Shares in insurance giant Aviva (AV.) fell by the best part of 13% to 314p today, after it said it would cut its total dividend by more than a quarter to 19p to help fund a turnaround at the company.
The life insurance industry has been blighted by low investment returns in recent years as well as the introduction of the Retail Distribution Review (RDR), which forbids companies from paying financial advisers to recommend their products. However, strong management has led some to produce a solid performance. One such company is Standard Life (SL.), which is increasing its final dividend by 6.5% to 9.8p, taking the total for the year up 6.5% to 14.7p. Buoyed by its strong balance sheet and improving cash generation, Standard Life also announced a special dividend of 12.8p per share. This was the result of a strong performance in its UK business, which led to an ahead of expectations 65% increase in operating profit to £900 million for 2012.
Meanwhile, Aviva’s problems continue. The insurer is paring its final dividend back by 44%, from 16p to 9p, to reduce the group’s £671 million debt pile and put the FTSE 100 player on a firmer financial footing. Ensuring the dividend was covered by earnings and cash-flow was also a factor.
Aviva lost some £3 million post tax last year as new chief executive Mark Wilson attempted to turn the business around. At the heart of his plan was the disposal of several of its assets, which helped cause the company’s huge losses. This included a £876 million write down on the sale of its US business, which was sold for around half its book value at £1.2 billion.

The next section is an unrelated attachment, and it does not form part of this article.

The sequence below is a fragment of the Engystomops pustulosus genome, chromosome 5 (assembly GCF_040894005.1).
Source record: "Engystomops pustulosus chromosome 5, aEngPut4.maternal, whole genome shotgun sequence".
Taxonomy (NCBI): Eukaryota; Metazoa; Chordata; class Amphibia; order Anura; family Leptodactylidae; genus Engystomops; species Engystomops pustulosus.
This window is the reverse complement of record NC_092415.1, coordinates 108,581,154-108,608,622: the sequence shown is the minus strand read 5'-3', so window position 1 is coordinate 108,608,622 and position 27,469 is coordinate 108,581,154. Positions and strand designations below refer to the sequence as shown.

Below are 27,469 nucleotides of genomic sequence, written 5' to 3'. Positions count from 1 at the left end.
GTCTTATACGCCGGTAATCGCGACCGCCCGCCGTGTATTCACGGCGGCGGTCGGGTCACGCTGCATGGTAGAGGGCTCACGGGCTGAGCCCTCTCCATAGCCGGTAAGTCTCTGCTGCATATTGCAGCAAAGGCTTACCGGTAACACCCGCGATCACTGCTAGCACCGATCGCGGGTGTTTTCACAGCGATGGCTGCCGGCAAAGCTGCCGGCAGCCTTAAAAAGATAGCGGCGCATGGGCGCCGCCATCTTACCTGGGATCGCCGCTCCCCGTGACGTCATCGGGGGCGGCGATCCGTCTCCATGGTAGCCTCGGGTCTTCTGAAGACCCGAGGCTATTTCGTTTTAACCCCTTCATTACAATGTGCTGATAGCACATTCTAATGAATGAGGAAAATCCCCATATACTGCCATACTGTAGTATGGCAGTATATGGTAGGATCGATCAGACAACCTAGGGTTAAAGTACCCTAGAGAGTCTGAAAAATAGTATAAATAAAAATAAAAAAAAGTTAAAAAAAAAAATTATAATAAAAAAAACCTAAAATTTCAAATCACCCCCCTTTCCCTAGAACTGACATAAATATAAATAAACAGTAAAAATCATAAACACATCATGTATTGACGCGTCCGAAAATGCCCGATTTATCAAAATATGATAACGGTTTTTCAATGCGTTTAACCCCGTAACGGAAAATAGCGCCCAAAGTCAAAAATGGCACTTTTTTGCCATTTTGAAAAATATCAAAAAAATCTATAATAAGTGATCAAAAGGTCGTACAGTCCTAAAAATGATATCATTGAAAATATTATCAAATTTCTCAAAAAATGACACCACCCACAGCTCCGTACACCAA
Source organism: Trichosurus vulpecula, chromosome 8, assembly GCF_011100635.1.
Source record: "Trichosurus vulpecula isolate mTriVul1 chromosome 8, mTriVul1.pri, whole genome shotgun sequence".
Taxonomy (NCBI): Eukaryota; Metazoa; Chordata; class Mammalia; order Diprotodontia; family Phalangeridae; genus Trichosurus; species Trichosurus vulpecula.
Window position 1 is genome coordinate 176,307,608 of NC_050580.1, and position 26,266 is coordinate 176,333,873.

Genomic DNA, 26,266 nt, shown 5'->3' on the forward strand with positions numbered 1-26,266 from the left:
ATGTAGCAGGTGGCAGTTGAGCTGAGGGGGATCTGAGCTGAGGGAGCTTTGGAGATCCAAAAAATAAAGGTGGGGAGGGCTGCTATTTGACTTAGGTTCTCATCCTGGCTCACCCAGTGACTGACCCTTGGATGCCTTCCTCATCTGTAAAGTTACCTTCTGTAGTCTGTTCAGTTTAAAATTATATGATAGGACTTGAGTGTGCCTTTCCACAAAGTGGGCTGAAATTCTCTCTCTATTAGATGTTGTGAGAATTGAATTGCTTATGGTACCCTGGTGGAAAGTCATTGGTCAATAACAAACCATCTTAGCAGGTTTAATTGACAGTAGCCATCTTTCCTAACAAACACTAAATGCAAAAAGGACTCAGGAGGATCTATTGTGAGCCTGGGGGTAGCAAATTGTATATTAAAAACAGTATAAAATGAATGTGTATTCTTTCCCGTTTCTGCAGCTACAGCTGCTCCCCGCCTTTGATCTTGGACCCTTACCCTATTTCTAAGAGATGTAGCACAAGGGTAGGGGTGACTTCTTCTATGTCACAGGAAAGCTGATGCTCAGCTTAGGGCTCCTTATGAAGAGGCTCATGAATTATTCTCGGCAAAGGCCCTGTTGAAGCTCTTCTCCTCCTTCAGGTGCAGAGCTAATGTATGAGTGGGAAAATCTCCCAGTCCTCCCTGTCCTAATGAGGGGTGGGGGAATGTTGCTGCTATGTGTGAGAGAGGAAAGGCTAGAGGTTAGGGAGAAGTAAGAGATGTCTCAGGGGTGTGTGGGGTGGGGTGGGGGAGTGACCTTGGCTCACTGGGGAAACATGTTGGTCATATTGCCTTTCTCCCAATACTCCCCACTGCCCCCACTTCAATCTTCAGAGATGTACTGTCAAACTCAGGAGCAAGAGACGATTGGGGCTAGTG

Edison Investment Research analyst Martyn King believes Aviva’s interim dividend will drop by a similar proportion in 2013. ‘This [44% dividend cut] implies a starting dividend for 2013 of c15p or a yield on last night’s closing price of 4.2% rather than the 7.2% had the dividend been unchanged.’
Standard Life’s news followed Legal & General (LGEN) raising its dividend by 20% to 7.65p yesterday after reporting a 9% increase in taxable profits to £1.2 billion. In February St James’s Place (STP) lifted its dividend by a third. In the non-life insurance sector RSA (RSA) cut its dividend by the same proportion.